Year in and year out, we ride, test, and see plenty of bikes on the road. And whether it’s a road, cyclocross or gravel bike, titanium remains as much a popular and reasonable frame material to consider as any other. How do we know? Because the Wall Street Journal says so!
“Titanium has become the last refuge of artisans in an industry dominated by international brands that source the vast majority of carbon frames from factories in China or Taiwan.” The Wall Street Journal, 3.2.19
Artisans aside, we’ve been riding titanium bikes of every variety for years and have not only seen firsthand how they’ve evolved, but who they endure. For titanium frame designer Dave Rosen, having an endorsement from The WSJ certainly qualifies as a marketing assist that you can only be thankful for. Rosen started his Sage Titanium brand back in 2013 and has been pumping out a succession of interesting models, the most recent seen at the Sea Otter Classic where we caught up with him before he traveled down south to compete in the Belgian Waffle Ride.
RBA: How many different models do you sell?
Dave Rosen: Currently we offer 4 models. Road (Skyline), Gravel (Barlow), CX (PDXCX), and All-Mountain (Flow Motion). We just launched our updated Skyline Disc road bike and our new World Cup inspired 29er XC Optimator. The XC bike would be model #5. Of course, we also do full custom designs, so just about anything the client wants, we can do.
RBA: Where are the frames made?
DR: All of our frames are made in the USA. Every single bike is unique to Sage- the tube shapes, geometry, everything. The builders may change, but I still QC every frame that comes back from our team of US builders.
RBA: What’s the inside info on the new bike? What changes were made?
DR: The inside scoop on the Skyline is that we have upped the “Aggression” factor with an updated geometry that improves stiffness and still has the same handling characteristics that the Skyline is known for. The big news is that it is now able to run 32mm tires with short chainstays. It handles great on the road, but if the ride gets into “mixed-surface” territory, then you can still throw down if you need to.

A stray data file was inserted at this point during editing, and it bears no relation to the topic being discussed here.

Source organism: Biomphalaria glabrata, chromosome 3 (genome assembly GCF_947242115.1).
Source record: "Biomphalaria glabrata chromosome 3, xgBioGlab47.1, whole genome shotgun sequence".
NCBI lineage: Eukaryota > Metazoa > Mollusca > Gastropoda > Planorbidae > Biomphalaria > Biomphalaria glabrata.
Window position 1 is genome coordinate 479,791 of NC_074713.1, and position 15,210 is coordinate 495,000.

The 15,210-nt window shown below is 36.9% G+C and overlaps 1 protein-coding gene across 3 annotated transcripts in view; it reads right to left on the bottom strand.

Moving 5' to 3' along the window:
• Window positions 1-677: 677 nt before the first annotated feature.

The news on the Optimator mountain bike is that it is a World Cup inspired XC race hardtail. Dropper post, 100mm fork travel, 29×2.3 inch tire clearance, and an aggressive geometry mean you can attack the course no matter how gnarly it gets- for an XC course. This was a one-off project bike for one of our Factory Team riders and it morphed into something more when people started requesting it. This is a completely new design for us, so we started from the ground up.
RBA: Is there any one thing you have learned about titanium (bikes) since you started that has you doing things differently?
DR: Something I have learned is about using different tube shapes and diameters to help fine-tune the ride of the bike. The new Skyline is a great example where I am using the smallest diameter seat stays I have ever used for compliance purposes on the rear of the bike as I increased the downtube diameter for better stiffness and responsiveness. Also, from a general design standpoint, being able to come up with creative solutions that are still pleasing to the eye when it comes to working around issues like flat mount brakes for example.
RBA: When did the saddle business start for Sage? What saddles do you sell?
DR: The saddle business started late last year and has really taken off this year. Right now, we offer one saddle in two different widths. It’s called the Beccus saddle and it is short/ snub nose design that takes the pressure off the “sensitive areas” that a cyclist will have with a traditional saddle. It’s super comfortable and can be used on any style of bike for both men and women.